Evidence based medical wellness for active people from a doc who walks the walk

Deconstructing Tim Ferriss “Question Everything” article in Outside Magazine


Outside Magazine’s October “special fitness issue” contains a five page article by Tim Ferriss (of Four Hour Work Week fame) containing “the best tactics, routines and insider tricks…” to improve fitness and health.  The article is packed with things Mr. Ferris has tried and found helpful. I thought it would be interesting to examine some of his “tactics” to see if science holds them up as viable ways to become more fit and healthy. Now, let’s be clear here: I am not a hater, but rather a lover of science and evidence.

Outside Mag's October Issue with Tim Ferris

Outside Mag’s October Issue with Tim Ferris

First up:” Heat is the new black.”  In this tip Mr. Ferris references a podcast done on his show by Rhonda Patrick, PhD.  In the podcast, Dr. Patrick discusses taking a sauna after a work out and suggests that it has several helpful effects. She references a study done with six male runners, endurance runners or triathletes, average age 23, who either took a sauna after a work out or did usual post exercise cool down.  The study showed that in this population, runners that took a sauna after a work out were able to run 32% longer than those that didn’t.  This is hardly great science, and it is not necessarily applicable to all.

In addition, Dr. Patrick suggests that taking a sauna will improve hypertrophy during immobilization,  (I.e. if you are injured and unable to move!)  The scientific support she supplies is from a study on immobilized rats (27 rats with plaster casts on crutches!) In the study, the rats that took saunas had bigger leg muscles than those that didn’t sauna. I don’t think this can be generalized to immobile humans.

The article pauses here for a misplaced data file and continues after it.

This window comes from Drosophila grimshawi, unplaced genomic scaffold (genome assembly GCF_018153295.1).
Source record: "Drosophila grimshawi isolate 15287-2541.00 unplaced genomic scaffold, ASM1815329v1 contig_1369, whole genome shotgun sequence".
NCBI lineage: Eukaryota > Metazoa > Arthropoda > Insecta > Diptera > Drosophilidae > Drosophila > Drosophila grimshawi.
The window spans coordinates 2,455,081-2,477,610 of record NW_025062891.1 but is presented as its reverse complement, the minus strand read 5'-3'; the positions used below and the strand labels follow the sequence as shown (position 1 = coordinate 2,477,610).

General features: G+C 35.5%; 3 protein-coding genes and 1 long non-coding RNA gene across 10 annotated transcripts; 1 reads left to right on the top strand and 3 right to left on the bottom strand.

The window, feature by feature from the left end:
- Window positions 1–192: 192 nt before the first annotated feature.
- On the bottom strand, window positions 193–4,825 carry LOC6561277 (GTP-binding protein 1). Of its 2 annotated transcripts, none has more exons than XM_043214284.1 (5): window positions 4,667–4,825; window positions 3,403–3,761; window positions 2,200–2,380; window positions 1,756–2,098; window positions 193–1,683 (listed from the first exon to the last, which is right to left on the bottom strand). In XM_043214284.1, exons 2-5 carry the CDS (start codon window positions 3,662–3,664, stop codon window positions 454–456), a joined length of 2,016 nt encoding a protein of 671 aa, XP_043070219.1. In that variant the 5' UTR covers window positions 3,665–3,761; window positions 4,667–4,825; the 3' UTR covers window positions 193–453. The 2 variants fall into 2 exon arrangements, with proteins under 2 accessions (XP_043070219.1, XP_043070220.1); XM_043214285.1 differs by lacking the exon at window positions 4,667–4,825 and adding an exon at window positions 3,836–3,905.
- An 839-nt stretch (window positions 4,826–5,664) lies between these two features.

Taking a sauna after a work out will likely not hurt you if you use heat in a rational manner. It may even help, and I will consider adding this to my work out routine.  However, I don’t think there is enough convincing evidence that it will improve endurance and muscle hypertrophy. More evidence is necessary.

BTW: I subscribe to Outside Magazine. I just don’t subscribe to everything I hear and read. For your pleasure, here is a p0dcast about “heat stress” from Dr. Patrick.  Click the blue links for the studies.

Author: PookieMD

I am a board certified internal medicine physician. I love medicine and seek to bring evidence based medicine to the fitness and wellness world.

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